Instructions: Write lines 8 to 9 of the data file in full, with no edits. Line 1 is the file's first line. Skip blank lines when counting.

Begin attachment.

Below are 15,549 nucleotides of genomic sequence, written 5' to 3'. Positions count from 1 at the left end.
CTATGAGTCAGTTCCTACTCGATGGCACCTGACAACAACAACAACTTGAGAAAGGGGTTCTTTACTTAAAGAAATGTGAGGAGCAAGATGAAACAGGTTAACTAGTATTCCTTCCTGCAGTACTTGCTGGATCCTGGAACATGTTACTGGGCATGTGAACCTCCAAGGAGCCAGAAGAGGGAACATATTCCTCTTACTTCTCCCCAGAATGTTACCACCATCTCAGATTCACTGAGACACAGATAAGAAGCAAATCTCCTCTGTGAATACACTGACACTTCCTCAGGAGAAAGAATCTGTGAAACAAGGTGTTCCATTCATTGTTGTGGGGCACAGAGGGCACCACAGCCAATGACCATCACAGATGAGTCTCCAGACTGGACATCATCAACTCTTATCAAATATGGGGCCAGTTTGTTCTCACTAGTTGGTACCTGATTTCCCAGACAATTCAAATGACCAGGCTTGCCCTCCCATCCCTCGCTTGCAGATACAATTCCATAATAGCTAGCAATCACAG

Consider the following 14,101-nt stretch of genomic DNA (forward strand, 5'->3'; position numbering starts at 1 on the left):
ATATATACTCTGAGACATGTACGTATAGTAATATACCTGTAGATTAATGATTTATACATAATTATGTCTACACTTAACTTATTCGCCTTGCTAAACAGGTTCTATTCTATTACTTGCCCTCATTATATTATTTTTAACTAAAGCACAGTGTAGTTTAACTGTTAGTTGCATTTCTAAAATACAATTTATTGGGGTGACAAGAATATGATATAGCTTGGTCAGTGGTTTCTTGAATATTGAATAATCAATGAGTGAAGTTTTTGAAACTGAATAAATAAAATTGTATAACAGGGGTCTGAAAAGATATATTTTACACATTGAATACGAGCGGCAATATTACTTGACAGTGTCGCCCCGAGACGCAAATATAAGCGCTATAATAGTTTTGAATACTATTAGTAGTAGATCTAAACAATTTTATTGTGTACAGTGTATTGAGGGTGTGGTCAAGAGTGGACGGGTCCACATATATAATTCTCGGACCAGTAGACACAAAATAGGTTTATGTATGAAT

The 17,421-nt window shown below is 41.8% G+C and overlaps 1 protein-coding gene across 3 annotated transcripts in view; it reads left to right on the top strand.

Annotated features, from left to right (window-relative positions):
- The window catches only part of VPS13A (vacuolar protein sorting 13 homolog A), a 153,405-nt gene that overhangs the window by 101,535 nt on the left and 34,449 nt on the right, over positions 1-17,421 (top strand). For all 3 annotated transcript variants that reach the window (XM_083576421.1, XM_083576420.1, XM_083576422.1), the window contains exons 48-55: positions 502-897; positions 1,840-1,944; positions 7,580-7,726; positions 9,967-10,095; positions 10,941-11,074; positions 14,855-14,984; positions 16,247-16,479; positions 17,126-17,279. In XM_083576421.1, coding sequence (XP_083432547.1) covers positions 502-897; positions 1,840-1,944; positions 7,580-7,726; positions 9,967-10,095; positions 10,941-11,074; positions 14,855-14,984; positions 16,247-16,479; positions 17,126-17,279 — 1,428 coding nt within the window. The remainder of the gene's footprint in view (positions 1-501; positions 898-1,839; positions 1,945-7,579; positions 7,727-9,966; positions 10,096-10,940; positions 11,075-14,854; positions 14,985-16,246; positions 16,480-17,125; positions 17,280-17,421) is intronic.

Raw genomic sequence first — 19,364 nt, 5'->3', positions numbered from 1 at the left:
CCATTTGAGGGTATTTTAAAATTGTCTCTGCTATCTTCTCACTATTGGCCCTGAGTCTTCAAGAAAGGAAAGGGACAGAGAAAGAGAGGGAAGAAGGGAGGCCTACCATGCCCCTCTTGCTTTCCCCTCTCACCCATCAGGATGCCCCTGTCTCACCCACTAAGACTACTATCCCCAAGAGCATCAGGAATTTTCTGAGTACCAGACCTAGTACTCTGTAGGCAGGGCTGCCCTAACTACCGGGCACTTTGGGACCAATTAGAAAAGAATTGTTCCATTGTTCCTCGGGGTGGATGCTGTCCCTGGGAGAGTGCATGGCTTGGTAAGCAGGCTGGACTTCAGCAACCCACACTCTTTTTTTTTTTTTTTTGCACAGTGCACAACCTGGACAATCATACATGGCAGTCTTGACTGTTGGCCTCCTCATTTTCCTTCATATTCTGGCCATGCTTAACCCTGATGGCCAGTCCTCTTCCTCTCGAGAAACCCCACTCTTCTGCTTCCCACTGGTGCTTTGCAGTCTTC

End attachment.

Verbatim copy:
Raw genomic sequence first — 19,364 nt, 5'->3', positions numbered from 1 at the left:
CCATTTGAGGGTATTTTAAAATTGTCTCTGCTATCTTCTCACTATTGGCCCTGAGTCTTCAAGAAAGGAAAGGGACAGAGAAAGAGAGGGAAGAAGGGAGGCCTACCATGCCCCTCTTGCTTTCCCCTCTCACCCATCAGGATGCCCCTGTCTCACCCACTAAGACTACTATCCCCAAGAGCATCAGGAATTTTCTGAGTACCAGACCTAGTACTCTGTAGGCAGGGCTGCCCTAACTACCGGGCACTTTGGGACCAATTAGAAAAGAATTGTTCCATTGTTCCTCGGGGTGGATGCTGTCCCTGGGAGAGTGCATGGCTTGGTAAGCAGGCTGGACTTCAGCAACCCACACTCTTTTTTTTTTTTTTTTGCACAGTGCACAACCTGGACAATCATACATGGCAGTCTTGACTGTTGGCCTCCTCATTTTCCTTCATATTCTGGCCATGCTTAACCCTGATGGCCAGTCCTCTTCCTCTCGAGAAACCCCACTCTTCTGCTTCCCACTGGTGCTTTGCAGTCTTC